Arizona’s ‘super season’ gives state financial shot of adrenaline

For the first time since the COVID-19 pandemic, spring training returned to normal attendance across Arizona’s ballparks. (Photo courtesy of Camelback Ranch-Glendale)

PHOENIX – In the first months of 2023, Arizona was a hot spot for the collision between sports and tourism, creating a “super season” that gave the state a financial blast from the combined efforts of Super Bowl 57, spring training and the WM Phoenix Open.

According to a February report from the Common Sense Institute of Arizona, a non-partisan research organization promoting the state’s economy, 6.4% of Arizona’s total economy comes from the sports and tourism sector.

This means anything tied to travel and observing or participating in sporting events factors into Arizona’s rapidly growing sports and tourism sector. CSI only expects that number to grow.

A sign for the Super Bowl Experience stands in Hance Park in downtown Phoenix.

Football fans had the opportunity to participate in unique family-friendly experiences leading up to Super Bowl 57 in Phoenix, Glendale and Scottsdale. (File photo by Susan Wong/Cronkite News)

The same May report found that in 2022, the sector contributed $24.2 billion to the state’s economy. Of that figure, $13.7 billion directly resulted from sales in Arizona’s hotels, casinos and performance venues.

“This part of the year is absolutely Arizona’s super season,” said Garrick Taylor, a spokesperson for Arizona’s Lodging and Tourism Association. “From the Super Bowl to the WM Phoenix Open to the first full spring training season in a few years, Arizona’s tourism industry received a real shot of adrenaline in the first quarter of 2023.”

Businesses around the Valley felt that rush, especially in the restaurant industry. Steve Churci, president of the Arizona Restaurant Association, said many restaurants he works with reported sales up by about 25 to 35% and, in some cases, they improved by 40% from January to March of this year.

“It was a phenomenal success for Arizona’s restaurant industry,” he said of the last couple of months. “Having this trifecta (of sporting events) lifted up restaurants in a very positive way.”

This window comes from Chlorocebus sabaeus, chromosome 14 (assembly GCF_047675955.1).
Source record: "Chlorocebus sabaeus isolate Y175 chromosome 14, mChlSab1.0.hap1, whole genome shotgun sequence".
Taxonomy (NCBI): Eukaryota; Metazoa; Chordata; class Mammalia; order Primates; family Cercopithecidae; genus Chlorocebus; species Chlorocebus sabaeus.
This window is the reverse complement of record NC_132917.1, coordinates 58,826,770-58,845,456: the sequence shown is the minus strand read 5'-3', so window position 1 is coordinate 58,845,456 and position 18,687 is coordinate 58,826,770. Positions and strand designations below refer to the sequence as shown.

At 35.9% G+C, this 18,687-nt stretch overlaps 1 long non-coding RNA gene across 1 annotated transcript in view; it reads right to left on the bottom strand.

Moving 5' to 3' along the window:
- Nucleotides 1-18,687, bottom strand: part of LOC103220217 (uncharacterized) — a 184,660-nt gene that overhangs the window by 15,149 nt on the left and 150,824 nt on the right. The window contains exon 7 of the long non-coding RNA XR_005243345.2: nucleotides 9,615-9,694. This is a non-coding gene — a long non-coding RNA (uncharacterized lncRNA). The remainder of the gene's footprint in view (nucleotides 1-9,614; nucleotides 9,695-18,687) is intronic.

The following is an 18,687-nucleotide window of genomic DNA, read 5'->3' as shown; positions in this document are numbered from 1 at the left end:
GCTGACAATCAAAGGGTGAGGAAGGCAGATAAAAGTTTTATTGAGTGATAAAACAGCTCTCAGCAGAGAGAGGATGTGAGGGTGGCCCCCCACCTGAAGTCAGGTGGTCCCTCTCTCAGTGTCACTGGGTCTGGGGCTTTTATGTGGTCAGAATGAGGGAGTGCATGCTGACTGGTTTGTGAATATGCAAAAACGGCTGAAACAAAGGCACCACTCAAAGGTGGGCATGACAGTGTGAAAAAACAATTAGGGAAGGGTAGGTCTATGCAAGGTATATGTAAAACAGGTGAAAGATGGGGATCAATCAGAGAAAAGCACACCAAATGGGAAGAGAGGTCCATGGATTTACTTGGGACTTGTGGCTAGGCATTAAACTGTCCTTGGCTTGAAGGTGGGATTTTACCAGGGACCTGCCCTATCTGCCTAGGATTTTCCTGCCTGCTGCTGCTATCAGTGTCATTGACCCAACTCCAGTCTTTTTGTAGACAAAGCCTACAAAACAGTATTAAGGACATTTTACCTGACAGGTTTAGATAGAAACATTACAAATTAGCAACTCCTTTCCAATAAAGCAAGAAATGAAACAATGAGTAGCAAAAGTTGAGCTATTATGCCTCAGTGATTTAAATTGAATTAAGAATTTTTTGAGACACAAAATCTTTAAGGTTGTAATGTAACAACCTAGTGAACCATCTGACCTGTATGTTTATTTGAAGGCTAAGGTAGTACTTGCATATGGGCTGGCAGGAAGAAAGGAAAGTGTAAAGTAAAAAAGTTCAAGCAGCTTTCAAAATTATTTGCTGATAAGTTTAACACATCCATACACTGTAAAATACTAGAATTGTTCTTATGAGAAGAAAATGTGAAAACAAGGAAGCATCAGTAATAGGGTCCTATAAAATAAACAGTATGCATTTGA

Not only did restaurants benefit, but so did many hotels, casinos and tourist attractions, according to Katie Ratlief, the Common Sense Institute executive director.

“We have such a strong sports and tourism sector,” she said. “When we have major events like the Super Bowl, it gives us an opportunity to sell the state. People come for the sporting event, but stay for other tourism opportunities.”

Those other opportunities were plentiful over the winter, with many concerts and pop events coming to Arizona, including the Bud Light Super Bowl Music Fest, the W Scottsdale Super Weekend and Taylor Swift’s Reputation tour. However, these major sporting events can also benefit Arizona’s other tourist destinations, like the Grand Canyon.

“Any type of business that tends to serve tourists will do better business,” said Dan Marburger, a clinical professor of economics at Arizona State University’s W.P. Carey School.

Spectators watch from the stands at Waste Management Phoenix Open.

The WM Phoenix Open not only kicked off the PGA Tour in early February but also a trio of marquee sporting events in the Valley. (File photo by Brooklyn Hall/Cronkite News)

Marburger did warn, though, that Arizona might have had a couple of adverse effects in hosting the Super Bowl and the WM Phoenix Open simultaneously. He said the traffic was the most obvious, but beyond that, hotels might have lost out on business that they would usually get from conventions.

Taylor disagreed, saying that events like the Super Bowl and spring training work as a doormat for future events in Arizona.

“If you’re a business leader who is coming out for spring training and you like what you see in Arizona,” he said, “you might want to learn more about what the business environment has to offer.”

These mass sporting events have also created jobs, according to the CSI report. In 2022, 347,500 people were directly and indirectly employed by the sports and tourism sector, accounting for 11% of the state’s workforce.

Experts like Ratlief said there are a handful of reasons why Arizona is a hot spot for major sporting events.

“We have a lot of amazing hotels and resorts,” she said. “We have great infrastructure, great weather, excellent quality of life. All those things draw those events and tourists to our state every year.”

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Marburger agreed, adding that Arizona’s weather matters, especially for spring training.

“The economic impact of spring training would not be nearly as good if spring training was in say, Wisconsin,” he said. “We have that advantage here, you can escape winter for a few days and enjoy major sporting events.”

Another advantage Arizona has, according to Taylor, is a long history of experience hosting major sporting events. In the last 15 years, Arizona has held three Super Bowls, 15 WM Phoenix Opens and two World Baseball Classic rounds.

“Arizona has found a way to market itself in a unique and exciting way that’s different than anywhere else in the country,” Ratlief said.

In 2024, Arizona is set to hold the Final Four at State Farm Stadium, spring training and the WM Phoenix Open.

“We are excited to be able to have these types of major events in the state,” Churci said.

Haley Smilow HAIL-ee SMI-low (she/her/hers)
Sports Broadcast Reporter, Phoenix

Haley Smilow expects to graduate in May 2023 with a bachelor’s degree in sports journalism. Smilow, who is currently covering sports in Phoenix, is also interning with the Diamondbacks and has previously interned at the Phoenix Magazine, AZTV and Phoenix Rising.